Chemistry, Fables, Research, Unit Studies, High School, and More
From the Editor
Happy September! I love autumn — the cooler days and fiery blazes of color invigorate me. This year I’m going to be adding some Civil War history to my fall season as I retrace some of my ancestors’ steps in the battles waged across Virginia. Genealogy research has led me to books written contemporaneously about the conditions experienced by my grandparents’ grandparents as they suffered through the brutal years of the War Between the States and I have a passion to see those places for myself. Because I live in Fredericksburg, it’s a short drive to many of the battlefields, and this year is the 150th anniversary of a significant battle for my 3X great grandfather at Cedar Creek. Following this history trail is just one more reminder of how passions bring learning to life no matter what your age.
Mary Ann Kelley
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Middle School Chemistry is “a resource of guided, inquiry-based lesson plans that covers basic chemistry concepts along with the process of scientific investigation.” From the American Chemical Society (ACS), the free book helps students:
- Ask scientific questions and investigate them
- Design and conduct experiments
- Understand their observations on the molecular level
- Record and communicate results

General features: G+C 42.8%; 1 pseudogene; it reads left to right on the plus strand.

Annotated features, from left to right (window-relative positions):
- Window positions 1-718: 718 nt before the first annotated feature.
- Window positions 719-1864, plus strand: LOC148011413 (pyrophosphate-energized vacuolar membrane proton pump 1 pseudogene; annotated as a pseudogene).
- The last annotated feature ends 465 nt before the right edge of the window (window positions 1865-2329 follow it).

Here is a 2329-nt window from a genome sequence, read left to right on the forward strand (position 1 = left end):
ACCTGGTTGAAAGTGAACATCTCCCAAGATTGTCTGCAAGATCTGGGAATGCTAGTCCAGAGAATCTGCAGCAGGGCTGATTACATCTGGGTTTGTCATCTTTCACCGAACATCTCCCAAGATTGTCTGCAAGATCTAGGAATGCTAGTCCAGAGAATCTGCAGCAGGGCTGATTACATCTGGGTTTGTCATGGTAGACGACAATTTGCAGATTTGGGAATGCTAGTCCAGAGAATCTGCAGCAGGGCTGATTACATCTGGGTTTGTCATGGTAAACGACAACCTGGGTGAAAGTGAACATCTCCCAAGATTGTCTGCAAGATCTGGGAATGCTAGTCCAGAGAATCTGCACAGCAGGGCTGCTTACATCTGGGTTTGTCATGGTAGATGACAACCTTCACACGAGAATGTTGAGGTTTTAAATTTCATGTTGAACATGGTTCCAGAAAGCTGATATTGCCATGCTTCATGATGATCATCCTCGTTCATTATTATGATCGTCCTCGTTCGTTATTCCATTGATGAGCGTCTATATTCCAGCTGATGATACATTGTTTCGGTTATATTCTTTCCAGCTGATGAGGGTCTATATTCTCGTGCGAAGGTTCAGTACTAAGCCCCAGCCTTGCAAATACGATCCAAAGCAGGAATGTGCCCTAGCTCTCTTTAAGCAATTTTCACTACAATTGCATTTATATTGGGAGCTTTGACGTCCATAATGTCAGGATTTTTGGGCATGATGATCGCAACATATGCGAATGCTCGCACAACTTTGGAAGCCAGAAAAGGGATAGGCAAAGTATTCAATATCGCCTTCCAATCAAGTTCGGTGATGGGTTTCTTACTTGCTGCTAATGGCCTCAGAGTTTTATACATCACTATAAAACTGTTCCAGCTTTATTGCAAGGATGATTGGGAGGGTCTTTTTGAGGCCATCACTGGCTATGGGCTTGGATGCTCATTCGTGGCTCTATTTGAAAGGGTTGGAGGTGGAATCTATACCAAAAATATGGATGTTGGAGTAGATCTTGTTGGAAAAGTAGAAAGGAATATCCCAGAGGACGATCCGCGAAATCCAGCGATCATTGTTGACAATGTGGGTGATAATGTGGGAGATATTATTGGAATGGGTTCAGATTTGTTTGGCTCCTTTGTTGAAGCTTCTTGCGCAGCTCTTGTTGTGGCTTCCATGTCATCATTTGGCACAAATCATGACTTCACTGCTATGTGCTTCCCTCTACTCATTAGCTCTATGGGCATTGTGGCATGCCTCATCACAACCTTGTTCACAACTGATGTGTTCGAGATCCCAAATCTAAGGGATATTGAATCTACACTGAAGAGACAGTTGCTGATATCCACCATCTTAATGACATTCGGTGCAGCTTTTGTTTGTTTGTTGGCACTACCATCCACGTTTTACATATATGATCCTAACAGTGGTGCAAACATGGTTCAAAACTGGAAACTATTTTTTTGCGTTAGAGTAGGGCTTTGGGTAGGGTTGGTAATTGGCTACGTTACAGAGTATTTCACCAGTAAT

Recent Blog Posts
Educating Head, Heart, Hands, and Health
I grew up participating in 4H, and while I recommend the 4H program itself, I also find myself thinking a lot about the four “H’s” as they apply to homeschooling: head, heart, hands, and health. If you want a holistic way to personally assess your homeschooling, think about whether what your kids are doing is working in each of these areas.
Head: Are your children getting the knowledge they need and the opportunity to develop cognitively? This means not only learning facts, but learning to ask questions, learning to draw conclusions, and learning to think critically. Are they readying themselves for–or making progress with–skills like reading, writing, and computation?
Heart: Are your children getting nourishment for their hearts? Do they have opportunities to form meaningful relationships? Do they have opportunity to see and create beauty in the world? Are they developing empathy and care for creatures and people? Do they have mentors who can help them grow spiritually or philosophically?